The end effectors 100E1 and 100E2 are pivotally connected at proximal end portions thereof as shown in FIGS. 3A, 3E, 3G and 3H by joint mechanism 118. Joint mechanism 118 is a complex joint mechanism that facilitates not only pivoting of the end effectors relative to one another as illustrated in FIGS. 3A and 3E, but also allows the end effectors to be moved non-rotationally, such that they remain parallel to one another over a range of motion from a closed configuration (see FIG. 3G) to and open configuration (see FIG. 3H). Accordingly, instrument 100 can be operated to place the end effectors 100E1, 100E2 into the open configuration of FIG. 3H in which the end effectors are spaced apart but parallel to one another. End effectors 100E1, 100E2 can further be pivoted relative to one another to further separate the free distal ends thereof by a separation distance greater than the distance between the proximal ends thereof, as shown in FIG. 3A. This facilitates the positioning of the end effectors over the external posterior and anterior surfaces of the stomach. Once the end effectors 100E1, 100E2 have been positioned over the intended location of the plication suture line, instrument 100 can be operated to pivot/rotate the end effectors 100E1, 100E2 in the opposite direction to return them to the open position shown in FIG. 3H so that the end effectors are once again parallel to one another. Then the end effectors 100E1, 100E2 are moved toward the closed position, but only by an amount sufficient to close the folded stomach tissues therebetween, but not so much as to risk causing necrosis or other unnecessary tissue damage. The movements of the end effectors are such that they remain parallel to one another over the entire course of this clamping action. Alternatively, the linkage can allow the end effectors 100E1, 100E2 to close so that the proximal end is slightly further apart than the distal end in order to compensate for the typically thicker stomach tissue near the antrum as compared to the thinner tissue near the fundus. The desired amount of clamping may be determined visually by the surgeon and/or feedback from one or more sensors such as a strain gauge or the like that may be provided in one or both of the end effectors (not shown). Alternatively, a linkage may be present at both the proximal end (as shown) and also at the distal end of the end effectors. If a linkage is present at both ends, it can provide improved alignment between the end effectors 100E1, 100E2, and also provide a stronger clamping force which can be advantageous when the suture connections are being deployed. Alternatively, the linkages at both ends can be replaced by a telescoping connection such as a pin that extends from a tubular hole as the end effectors 100E1, 100E2 separate. In such a configuration, the clamping together of the end effectors could be accomplished by the device pulling on cables that are connected to the pin at each end, thereby drawing the pins back into their mating tubular holes and thereby drawing the end effectors back together. This configuration can advantageously draw the ends of the end effectors to varying degrees of closeness that are adjustable to accommodate varying thicknesses of stomach 3 tissue. For example, the distal end of the end effectors could be drawn together closer to clamp around the thinner tissue in the fundus area, compared to the thicker antrum area, where the end effectors could be drawn together less.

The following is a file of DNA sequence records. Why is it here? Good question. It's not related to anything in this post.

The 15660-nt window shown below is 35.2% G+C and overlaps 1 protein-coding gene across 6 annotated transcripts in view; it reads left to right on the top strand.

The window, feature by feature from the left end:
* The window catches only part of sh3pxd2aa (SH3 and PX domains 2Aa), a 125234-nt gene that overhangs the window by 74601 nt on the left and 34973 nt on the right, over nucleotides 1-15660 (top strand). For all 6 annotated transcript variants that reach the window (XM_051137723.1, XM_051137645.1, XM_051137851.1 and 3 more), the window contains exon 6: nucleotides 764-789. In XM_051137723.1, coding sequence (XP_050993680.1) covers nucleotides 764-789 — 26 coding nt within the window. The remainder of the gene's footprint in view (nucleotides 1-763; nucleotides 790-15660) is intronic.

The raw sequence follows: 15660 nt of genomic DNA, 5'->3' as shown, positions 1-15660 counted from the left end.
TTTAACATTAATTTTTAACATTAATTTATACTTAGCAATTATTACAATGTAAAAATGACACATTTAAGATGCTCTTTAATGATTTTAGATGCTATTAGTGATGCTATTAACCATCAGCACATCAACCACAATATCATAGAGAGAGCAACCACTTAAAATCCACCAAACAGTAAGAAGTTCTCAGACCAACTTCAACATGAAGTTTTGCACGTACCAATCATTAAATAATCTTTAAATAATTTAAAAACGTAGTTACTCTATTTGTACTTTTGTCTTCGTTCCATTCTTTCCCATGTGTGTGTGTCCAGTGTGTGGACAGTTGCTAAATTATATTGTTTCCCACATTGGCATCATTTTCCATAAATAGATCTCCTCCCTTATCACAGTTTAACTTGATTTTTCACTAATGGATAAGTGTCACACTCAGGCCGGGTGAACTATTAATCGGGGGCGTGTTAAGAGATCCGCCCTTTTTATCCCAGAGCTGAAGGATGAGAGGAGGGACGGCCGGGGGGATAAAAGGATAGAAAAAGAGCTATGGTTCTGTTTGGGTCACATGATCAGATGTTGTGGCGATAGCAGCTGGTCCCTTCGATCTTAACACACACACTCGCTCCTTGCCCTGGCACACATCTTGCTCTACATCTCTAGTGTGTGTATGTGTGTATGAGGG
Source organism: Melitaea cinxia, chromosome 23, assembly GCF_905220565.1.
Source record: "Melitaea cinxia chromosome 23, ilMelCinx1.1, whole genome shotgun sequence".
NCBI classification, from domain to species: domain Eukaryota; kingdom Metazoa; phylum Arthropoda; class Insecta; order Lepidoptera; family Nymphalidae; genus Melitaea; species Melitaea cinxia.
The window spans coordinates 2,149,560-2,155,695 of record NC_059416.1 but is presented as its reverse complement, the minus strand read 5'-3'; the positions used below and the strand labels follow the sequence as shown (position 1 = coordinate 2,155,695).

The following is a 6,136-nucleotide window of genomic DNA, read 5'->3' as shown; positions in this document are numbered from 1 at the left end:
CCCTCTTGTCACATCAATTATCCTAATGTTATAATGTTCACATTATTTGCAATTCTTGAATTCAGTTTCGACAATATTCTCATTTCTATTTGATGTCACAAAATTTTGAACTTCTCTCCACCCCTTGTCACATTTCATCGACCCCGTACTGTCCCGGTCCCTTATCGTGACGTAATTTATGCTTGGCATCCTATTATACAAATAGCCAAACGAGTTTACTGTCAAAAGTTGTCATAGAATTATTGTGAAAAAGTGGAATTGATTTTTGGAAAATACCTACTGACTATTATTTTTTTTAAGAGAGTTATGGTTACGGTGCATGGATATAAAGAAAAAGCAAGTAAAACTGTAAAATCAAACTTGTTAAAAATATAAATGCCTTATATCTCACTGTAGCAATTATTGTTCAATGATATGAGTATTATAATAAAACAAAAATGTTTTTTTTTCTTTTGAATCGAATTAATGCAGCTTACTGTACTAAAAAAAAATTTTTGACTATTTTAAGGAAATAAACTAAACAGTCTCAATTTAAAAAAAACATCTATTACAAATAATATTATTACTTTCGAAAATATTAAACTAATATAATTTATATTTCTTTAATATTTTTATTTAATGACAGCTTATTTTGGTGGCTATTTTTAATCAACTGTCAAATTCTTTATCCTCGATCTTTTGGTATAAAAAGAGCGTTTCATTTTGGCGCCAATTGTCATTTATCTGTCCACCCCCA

Handle 114 is mounted on a proximal end portion of an elongated shaft 120 that connects the end effectors 100E1, 100E2 and connection mechanism 118 therewith, see FIG. 3A. Shaft 120 houses suction line 116 as well as control cables connecting actuator 122 with a mechanism for driving piercing members/suture drivers 102. Shaft 120 has a length sufficient to position handle 114 outside of the body of the patient when end effectors 100E1, 100E2 are contacted to and engaged with stomach tissue in a manner as described above. Once the end effectors 100E1, 100E2 have been clamped to close the plication by a sufficient force as described above and illustrated in FIG. 2G, actuator 122 is squeezed to actuate the driving of the piercing members/suture drivers 102 as illustrated in FIG. 2H.